After the large logs are yarded, small logs or short lengths can simply be muscled into a pickup truck and carted away. Obviously this situation requires at least a rudimentary track suitable for vehicles, and can be tough on both the woodlot floor and the vehicle if not done with care.
If the logs are close to a reasonably decent tote road, or can be worked into a few piles that are accessible by large truck, the fastest and easiest method of bringing in logs—especially if the felling location is remote from the building site—is to hire a self-loading logging truck and an operator for a few hours. The truck can drive right to the stacks, or perhaps even to the individual logs, pluck them up with its boom- mounted loading tongs, stack them on the back of the truck, and be gone in a mailer of minutes.
When the logs are unloaded, they can be set down with no fuss and no strain exactly in the desired positions for curing.
CRIBBING AND CURING LOGS
There are two schools of thought regarding the proper curing of logs for house construction. One maintains that logs should be cured for a minimum of 6 months before they are used, the other that logs are best put to work right off the stump while they are still green. There’s some thing to be said for both sides; both methods work if done just right.
When a tree is cut the wood will eventually season, regardless. There’s no way to keep a log green. But the object is to assist the seasoning process so that the end result is most beneficial to the builder. In the cure-before- using method, the logs must be cribbed to allow them to season properly. Choose some fairly level patches of ground and lay out a series of skids, which could be small logs, chunks of old beams, or anything else that happens to be handy. Arrange your logs on these skids, butts at one end and tips at the other, and spaced at least 3 or 4 inches apart (Fig. 3-9).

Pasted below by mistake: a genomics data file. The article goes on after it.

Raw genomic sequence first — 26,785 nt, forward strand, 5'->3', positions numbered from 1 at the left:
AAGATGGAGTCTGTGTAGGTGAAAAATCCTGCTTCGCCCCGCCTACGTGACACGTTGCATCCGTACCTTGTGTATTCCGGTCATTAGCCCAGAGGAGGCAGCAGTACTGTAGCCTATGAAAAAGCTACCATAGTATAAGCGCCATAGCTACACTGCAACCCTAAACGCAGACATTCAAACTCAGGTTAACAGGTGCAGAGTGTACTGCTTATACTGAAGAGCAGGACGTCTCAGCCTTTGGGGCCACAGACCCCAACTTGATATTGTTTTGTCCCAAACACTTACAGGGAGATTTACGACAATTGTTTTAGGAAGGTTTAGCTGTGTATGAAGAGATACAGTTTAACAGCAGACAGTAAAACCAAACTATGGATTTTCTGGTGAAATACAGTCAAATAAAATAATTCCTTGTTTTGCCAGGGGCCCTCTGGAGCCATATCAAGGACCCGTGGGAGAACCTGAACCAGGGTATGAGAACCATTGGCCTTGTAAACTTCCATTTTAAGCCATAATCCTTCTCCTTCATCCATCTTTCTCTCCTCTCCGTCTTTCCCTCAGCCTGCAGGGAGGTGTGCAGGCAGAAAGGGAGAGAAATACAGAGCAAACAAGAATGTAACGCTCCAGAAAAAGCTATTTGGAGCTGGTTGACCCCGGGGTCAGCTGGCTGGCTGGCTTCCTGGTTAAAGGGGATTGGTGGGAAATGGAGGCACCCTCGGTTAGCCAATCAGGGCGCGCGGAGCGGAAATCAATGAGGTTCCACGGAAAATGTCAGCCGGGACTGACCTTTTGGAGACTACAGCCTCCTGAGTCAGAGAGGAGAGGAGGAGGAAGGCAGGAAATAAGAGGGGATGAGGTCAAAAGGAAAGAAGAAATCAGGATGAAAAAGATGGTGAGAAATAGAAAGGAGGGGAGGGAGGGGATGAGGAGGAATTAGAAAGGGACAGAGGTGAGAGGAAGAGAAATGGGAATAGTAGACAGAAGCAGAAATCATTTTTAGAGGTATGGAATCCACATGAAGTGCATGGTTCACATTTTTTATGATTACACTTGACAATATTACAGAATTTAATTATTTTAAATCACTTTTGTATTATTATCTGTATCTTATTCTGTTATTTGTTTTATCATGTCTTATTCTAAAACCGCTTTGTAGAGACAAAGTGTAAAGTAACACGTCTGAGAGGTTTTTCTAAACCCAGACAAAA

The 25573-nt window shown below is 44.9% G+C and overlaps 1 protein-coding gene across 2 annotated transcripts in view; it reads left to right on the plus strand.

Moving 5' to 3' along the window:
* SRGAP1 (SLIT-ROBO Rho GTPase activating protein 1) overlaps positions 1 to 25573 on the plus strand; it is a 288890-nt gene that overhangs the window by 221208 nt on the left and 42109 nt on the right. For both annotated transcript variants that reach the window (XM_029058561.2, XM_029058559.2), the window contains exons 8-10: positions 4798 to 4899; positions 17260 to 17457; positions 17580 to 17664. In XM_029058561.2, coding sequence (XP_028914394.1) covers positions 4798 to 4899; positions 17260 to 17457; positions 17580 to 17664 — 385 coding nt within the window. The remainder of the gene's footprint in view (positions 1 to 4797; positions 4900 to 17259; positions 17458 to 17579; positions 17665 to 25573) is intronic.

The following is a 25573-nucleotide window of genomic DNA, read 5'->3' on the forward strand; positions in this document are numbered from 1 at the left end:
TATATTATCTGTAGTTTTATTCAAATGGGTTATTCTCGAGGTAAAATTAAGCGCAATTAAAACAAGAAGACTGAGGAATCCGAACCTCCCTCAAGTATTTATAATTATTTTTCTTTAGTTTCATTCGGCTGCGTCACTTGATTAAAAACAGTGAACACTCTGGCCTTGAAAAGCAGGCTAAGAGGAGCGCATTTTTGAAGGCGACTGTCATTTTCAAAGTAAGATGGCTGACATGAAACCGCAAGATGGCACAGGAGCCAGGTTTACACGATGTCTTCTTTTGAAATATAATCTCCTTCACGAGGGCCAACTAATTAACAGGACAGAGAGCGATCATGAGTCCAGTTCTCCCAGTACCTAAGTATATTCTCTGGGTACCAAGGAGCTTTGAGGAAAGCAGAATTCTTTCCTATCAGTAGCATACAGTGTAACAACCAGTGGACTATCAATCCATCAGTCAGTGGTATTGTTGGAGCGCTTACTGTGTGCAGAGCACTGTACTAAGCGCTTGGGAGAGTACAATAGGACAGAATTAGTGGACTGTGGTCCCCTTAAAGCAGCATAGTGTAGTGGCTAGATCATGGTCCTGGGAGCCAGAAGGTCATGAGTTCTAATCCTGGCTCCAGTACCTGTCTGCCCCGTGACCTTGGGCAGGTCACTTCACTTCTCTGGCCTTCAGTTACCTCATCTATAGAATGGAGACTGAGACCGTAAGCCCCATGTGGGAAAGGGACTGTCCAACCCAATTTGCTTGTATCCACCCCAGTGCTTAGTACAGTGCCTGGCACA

The entire row of logs should rest at least 6 inches above the ground, with no brush or debris below them. The idea is to allow full air circulation completely around all the logs except where they rest directly on the skids. There should also be enough skids beneath the logs so that the spans are quite short and the logs will not sag.
If space is short in the yard, you can arrange another layer of logs parallel to the first and set upon stickers (cross-sticks), a third layer on top of that, and so forth. Cover the top layer of logs with a screen of evergreen branches or brush to break the sunlight. Or, you can build a temporary shed roof on poles over the cribs. Plastic sheeting or a tarpaulin should be suspended well above the top layer of logs and never draped directly over them, so as to maintain a good air flow and eliminate condensation. Leave the logs cribbed up for at least 6 months and preferably longer before putting them to work.